Our team at WestEd, Formative Insights: Assessment for Learning, has been working with teachers in formative assessment to increase student agency for the last 10 years. Recently, we’ve had our ears to the ground to learn with and from teachers about how formative assessment and student agency translates to, and enhances, online learning. This post shares insights and ideas to strengthen online learning based on what we’ve learned from teachers using formative assessment practices.
New ways to engage in learning
Laying the groundwork for student agency is a collaborative learning culture. We’ve heard from teachers that having this in place enables students to engage in learning in new ways and meet the challenge of online schooling. A learning culture may be different from traditional ideas of classroom climate, as it encompasses more than a focus on relationships and engagement. In our formative assessment work at WestEd, we define a collaborative learning culture as one where everyone values mistakes and missteps as critical sources of evidence about the status of learning, believing there are clues hidden in those mistakes about where to go next. It is a culture where students most value learning with and from their peers and have the sense that they learn better together than alone. In these learning cultures, students and the teacher value each person exactly where they are in their learning and the funds of knowledge they bring to the classroom, while also feeling safe to challenge one another to reach the next level.
We’ve learned from teachers and students that focusing on these qualities of a learning culture are, in the end, critical to both face-to-face and online learning. To develop these in online learning might seem daunting, yet as the structures of online learning inherently privilege a greater degree of freedom in learning, it is actually the perfect time to do it.
Key messages and learning structures
Through this past summer, as schools began the process of rethinking how to begin school with online learning, we heard many educators who felt uneasy about developing a collaborative learning culture without having met the students before, and with such limited ways of getting to know them. They wondered how they could shift their beginning of the year routines to get to know the students themselves. And, more importantly, they wondered how it would be possible to engage students in developing this culture, which is hard enough to do in the brick and mortar classroom. Here are some key structures and messages that teachers have told us they’ve put in place to support a learning culture.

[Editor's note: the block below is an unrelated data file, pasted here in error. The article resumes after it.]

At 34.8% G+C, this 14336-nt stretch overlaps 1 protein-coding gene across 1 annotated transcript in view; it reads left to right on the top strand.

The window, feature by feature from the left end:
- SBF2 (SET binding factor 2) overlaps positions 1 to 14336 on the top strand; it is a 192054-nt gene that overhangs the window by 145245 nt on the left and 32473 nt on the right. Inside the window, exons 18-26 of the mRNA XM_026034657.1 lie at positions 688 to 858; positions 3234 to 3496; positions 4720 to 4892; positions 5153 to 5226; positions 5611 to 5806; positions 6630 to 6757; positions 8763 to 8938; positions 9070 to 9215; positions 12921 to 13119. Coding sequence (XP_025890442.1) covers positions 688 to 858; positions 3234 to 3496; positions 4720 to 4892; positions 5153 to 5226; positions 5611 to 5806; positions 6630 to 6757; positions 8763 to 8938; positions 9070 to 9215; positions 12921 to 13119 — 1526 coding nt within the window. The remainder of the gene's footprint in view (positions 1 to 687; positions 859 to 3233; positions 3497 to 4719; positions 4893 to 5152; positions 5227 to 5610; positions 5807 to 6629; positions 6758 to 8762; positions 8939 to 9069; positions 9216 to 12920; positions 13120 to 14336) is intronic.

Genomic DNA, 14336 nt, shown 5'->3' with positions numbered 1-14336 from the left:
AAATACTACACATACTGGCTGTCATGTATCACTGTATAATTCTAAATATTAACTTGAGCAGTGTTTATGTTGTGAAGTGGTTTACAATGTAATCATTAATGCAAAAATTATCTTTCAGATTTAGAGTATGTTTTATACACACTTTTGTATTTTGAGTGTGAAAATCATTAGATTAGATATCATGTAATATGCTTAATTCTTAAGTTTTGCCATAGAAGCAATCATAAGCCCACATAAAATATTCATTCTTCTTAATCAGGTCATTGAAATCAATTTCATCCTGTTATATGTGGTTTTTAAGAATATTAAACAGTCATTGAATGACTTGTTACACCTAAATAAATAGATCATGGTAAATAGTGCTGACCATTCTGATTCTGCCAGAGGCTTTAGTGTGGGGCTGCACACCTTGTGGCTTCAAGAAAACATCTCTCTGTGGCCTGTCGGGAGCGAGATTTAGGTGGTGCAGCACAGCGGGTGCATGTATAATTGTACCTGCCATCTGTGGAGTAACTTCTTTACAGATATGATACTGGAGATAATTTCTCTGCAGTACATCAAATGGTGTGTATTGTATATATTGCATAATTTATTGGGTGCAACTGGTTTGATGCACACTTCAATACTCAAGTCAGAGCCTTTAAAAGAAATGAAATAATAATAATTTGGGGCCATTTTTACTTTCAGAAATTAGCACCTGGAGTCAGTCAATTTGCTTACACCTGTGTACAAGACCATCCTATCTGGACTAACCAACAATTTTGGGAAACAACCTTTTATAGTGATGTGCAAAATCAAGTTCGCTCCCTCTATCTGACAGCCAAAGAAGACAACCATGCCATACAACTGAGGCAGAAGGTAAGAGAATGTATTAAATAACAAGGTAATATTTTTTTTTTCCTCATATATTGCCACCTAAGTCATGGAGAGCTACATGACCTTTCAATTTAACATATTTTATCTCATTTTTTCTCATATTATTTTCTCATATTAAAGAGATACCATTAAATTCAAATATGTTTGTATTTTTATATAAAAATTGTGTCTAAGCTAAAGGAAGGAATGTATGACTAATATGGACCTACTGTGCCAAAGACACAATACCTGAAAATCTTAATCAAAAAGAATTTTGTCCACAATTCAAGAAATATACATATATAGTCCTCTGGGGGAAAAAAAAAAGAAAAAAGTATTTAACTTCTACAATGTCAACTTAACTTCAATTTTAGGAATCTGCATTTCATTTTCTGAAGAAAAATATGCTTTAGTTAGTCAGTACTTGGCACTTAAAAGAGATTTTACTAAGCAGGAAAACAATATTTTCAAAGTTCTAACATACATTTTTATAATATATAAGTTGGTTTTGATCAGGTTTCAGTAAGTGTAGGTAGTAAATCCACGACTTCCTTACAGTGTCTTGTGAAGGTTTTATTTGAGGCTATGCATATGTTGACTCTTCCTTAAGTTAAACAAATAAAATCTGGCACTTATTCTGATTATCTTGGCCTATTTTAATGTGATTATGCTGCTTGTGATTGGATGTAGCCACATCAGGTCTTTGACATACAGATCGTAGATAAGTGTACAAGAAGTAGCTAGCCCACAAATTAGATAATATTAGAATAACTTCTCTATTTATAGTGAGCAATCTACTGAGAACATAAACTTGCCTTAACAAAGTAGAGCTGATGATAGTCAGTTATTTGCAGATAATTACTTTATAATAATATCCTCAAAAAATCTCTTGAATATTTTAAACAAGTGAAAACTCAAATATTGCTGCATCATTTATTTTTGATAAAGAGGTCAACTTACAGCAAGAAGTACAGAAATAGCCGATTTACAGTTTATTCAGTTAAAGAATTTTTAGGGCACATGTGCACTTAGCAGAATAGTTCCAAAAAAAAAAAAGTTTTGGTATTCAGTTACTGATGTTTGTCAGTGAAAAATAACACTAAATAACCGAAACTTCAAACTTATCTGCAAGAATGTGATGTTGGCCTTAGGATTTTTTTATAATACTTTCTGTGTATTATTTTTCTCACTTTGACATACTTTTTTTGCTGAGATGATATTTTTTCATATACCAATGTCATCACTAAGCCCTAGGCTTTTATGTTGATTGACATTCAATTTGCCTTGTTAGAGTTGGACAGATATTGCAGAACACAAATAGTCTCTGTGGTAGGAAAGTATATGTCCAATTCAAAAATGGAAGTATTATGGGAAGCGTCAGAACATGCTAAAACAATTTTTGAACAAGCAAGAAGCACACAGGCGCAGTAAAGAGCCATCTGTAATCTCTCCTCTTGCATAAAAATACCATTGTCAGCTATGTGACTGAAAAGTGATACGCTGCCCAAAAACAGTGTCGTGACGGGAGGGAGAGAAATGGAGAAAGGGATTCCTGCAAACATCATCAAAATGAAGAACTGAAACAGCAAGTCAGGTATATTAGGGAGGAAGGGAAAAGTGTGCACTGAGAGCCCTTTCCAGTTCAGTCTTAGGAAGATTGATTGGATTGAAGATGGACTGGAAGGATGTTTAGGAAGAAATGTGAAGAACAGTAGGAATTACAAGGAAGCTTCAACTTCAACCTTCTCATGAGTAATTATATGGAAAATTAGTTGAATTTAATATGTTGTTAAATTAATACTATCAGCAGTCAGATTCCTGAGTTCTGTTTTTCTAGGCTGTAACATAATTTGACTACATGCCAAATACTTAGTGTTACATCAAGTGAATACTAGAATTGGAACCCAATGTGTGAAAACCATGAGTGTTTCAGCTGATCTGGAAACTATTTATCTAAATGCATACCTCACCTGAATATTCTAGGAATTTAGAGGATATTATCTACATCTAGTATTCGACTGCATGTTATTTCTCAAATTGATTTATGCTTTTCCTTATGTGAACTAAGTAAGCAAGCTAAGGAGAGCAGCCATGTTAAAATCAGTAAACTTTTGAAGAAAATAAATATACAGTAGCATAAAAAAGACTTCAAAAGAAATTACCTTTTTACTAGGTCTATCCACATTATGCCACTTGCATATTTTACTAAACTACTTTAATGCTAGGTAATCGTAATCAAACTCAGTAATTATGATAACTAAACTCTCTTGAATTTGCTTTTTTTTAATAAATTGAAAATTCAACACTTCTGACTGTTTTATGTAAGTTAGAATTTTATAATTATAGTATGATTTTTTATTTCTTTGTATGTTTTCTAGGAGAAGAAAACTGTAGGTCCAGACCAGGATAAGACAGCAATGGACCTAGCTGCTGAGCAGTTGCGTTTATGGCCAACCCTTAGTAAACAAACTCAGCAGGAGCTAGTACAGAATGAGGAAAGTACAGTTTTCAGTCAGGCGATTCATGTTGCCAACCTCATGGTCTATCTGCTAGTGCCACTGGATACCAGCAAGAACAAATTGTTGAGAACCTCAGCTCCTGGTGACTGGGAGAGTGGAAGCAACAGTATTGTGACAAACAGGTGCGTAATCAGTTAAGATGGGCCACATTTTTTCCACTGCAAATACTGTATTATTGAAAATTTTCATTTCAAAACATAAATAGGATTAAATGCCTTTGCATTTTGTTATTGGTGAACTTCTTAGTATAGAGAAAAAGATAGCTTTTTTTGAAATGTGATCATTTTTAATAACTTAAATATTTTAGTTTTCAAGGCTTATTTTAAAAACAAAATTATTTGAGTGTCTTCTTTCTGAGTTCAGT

- Giving students an understanding of “why”, why it’s important to participate in their learning community
- Giving students opportunities for input about what and how they are learning,
- Showing respect for students’ opinions and concerns,
- Asking students to participate in the decision-making process about learning,
- Providing students with a mental model of how learning works, and
- Eliminating legacy structures and attitudes that impede students’ disposition as agentic learners.
To demonstrate how these messages and structures can be developed during lessons, we share a conversation between 11th grade English teacher, Joe Nelson, and his students in Tulsa, OK at the beginning of this school year during online instruction.
The conversation took place in a lesson on cultural competence. Earlier in this lesson, students watched a video documenting the experience of Sudanese immigrants reflecting on their process of learning U.S. norms. Students then participated in a video breakout session where they wrote and shared their own definitions of cultural competence. At the point in the conversation shared below, Joe has asked his students if they have more to contribute. The left side of the text is what students and the teacher said, the right side are annotations about how the teacher is developing a collaborative learning culture to promote agency. The text in bold aligns with the list of messages and structures above.
This conversation demonstrates how conversational moves lay the groundwork for establishing collaborative learning cultures, and ultimately, student agency and increased learning. Before students get to the point of being able to take responsibility for their own learning, they need to feel like they have relevant ideas, can make positive contributions to the group’s learning, and that their opinions are taken seriously. Through conversations like this, they get to know that everyone, including the teacher, is a learner.